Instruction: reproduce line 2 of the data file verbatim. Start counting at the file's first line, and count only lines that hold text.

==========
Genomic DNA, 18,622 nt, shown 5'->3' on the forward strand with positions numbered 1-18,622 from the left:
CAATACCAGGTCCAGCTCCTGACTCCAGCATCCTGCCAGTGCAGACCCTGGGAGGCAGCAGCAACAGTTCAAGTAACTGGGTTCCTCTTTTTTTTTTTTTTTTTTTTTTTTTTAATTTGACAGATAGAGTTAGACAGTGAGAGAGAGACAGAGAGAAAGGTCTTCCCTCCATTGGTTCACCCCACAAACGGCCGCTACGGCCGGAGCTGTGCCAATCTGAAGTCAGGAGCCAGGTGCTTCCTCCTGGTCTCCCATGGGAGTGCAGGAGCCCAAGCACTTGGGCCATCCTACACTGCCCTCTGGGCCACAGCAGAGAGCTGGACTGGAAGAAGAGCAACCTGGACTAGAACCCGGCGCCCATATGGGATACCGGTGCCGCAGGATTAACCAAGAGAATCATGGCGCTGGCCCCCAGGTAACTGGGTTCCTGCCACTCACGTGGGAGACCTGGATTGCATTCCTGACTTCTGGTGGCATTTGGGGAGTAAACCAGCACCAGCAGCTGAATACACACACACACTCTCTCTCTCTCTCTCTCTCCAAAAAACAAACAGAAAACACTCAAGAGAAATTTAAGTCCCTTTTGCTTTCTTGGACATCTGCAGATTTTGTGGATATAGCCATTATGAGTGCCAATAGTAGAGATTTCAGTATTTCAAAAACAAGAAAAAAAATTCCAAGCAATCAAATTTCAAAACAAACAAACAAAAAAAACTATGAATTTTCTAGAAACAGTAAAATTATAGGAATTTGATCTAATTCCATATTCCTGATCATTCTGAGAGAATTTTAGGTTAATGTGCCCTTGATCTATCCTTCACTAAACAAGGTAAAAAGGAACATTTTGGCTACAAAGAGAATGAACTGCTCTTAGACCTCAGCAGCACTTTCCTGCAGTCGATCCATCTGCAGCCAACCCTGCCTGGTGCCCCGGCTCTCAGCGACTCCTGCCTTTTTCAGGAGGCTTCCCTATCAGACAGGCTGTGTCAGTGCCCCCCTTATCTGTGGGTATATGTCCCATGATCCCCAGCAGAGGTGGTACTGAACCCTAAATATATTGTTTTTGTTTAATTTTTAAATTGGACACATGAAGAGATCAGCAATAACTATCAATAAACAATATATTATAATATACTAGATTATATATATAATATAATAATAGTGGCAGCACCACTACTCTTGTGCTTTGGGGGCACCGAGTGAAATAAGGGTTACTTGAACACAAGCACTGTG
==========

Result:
CAATACCAGGTCCAGCTCCTGACTCCAGCATCCTGCCAGTGCAGACCCTGGGAGGCAGCAGCAACAGTTCAAGTAACTGGGTTCCTCTTTTTTTTTTTTTTTTTTTTTTTTTTAATTTGACAGATAGAGTTAGACAGTGAGAGAGAGACAGAGAGAAAGGTCTTCCCTCCATTGGTTCACCCCACAAACGGCCGCTACGGCCGGAGCTGTGCCAATCTGAAGTCAGGAGCCAGGTGCTTCCTCCTGGTCTCCCATGGGAGTGCAGGAGCCCAAGCACTTGGGCCATCCTACACTGCCCTCTGGGCCACAGCAGAGAGCTGGACTGGAAGAAGAGCAACCTGGACTAGAACCCGGCGCCCATATGGGATACCGGTGCCGCAGGATTAACCAAGAGAATCATGGCGCTGGCCCCCAGGTAACTGGGTTCCTGCCACTCACGTGGGAGACCTGGATTGCATTCCTGACTTCTGGTGGCATTTGGGGAGTAAACCAGCACCAGCAGCTGAATACACACACACACTCTCTCTCTCTCTCTCTCTCCAAAAAACAAACAGAAAACACTCAAGAGAAATTTAAGTCCCTTTTGCTTTCTTGGACATCTGCAGATTTTGTGGATATAGCCATTATGAGTGCCAATAGTAGAGATTTCAGTATTTCAAAAACAAGAAAAAAAATTCCAAGCAATCAAATTTCAAAACAAACAAACAAAAAAAACTATGAATTTTCTAGAAACAGTAAAATTATAGGAATTTGATCTAATTCCATATTCCTGATCATTCTGAGAGAATTTTAGGTTAATGTGCCCTTGATCTATCCTTCACTAAACAAGGTAAAAAGGAACATTTTGGCTACAAAGAGAATGAACTGCTCTTAGACCTCAGCAGCACTTTCCTGCAGTCGATCCATCTGCAGCCAACCCTGCCTGGTGCCCCGGCTCTCAGCGACTCCTGCCTTTTTCAGGAGGCTTCCCTATCAGACAGGCTGTGTCAGTGCCCCCCTTATCTGTGGGTATATGTCCCATGATCCCCAGCAGAGGTGGTACTGAACCCTAAATATATTGTTTTTGTTTAATTTTTAAATTGGACACATGAAGAGATCAGCAATAACTATCAATAAACAATATATTATAATATACTAGATTATATATATAATATAATAATAGTGGCAGCACCACTACTCTTGTGCTTTGGGGGCACCGAGTGAAATAAGGGTTACTTGAACACAAGCACTGTG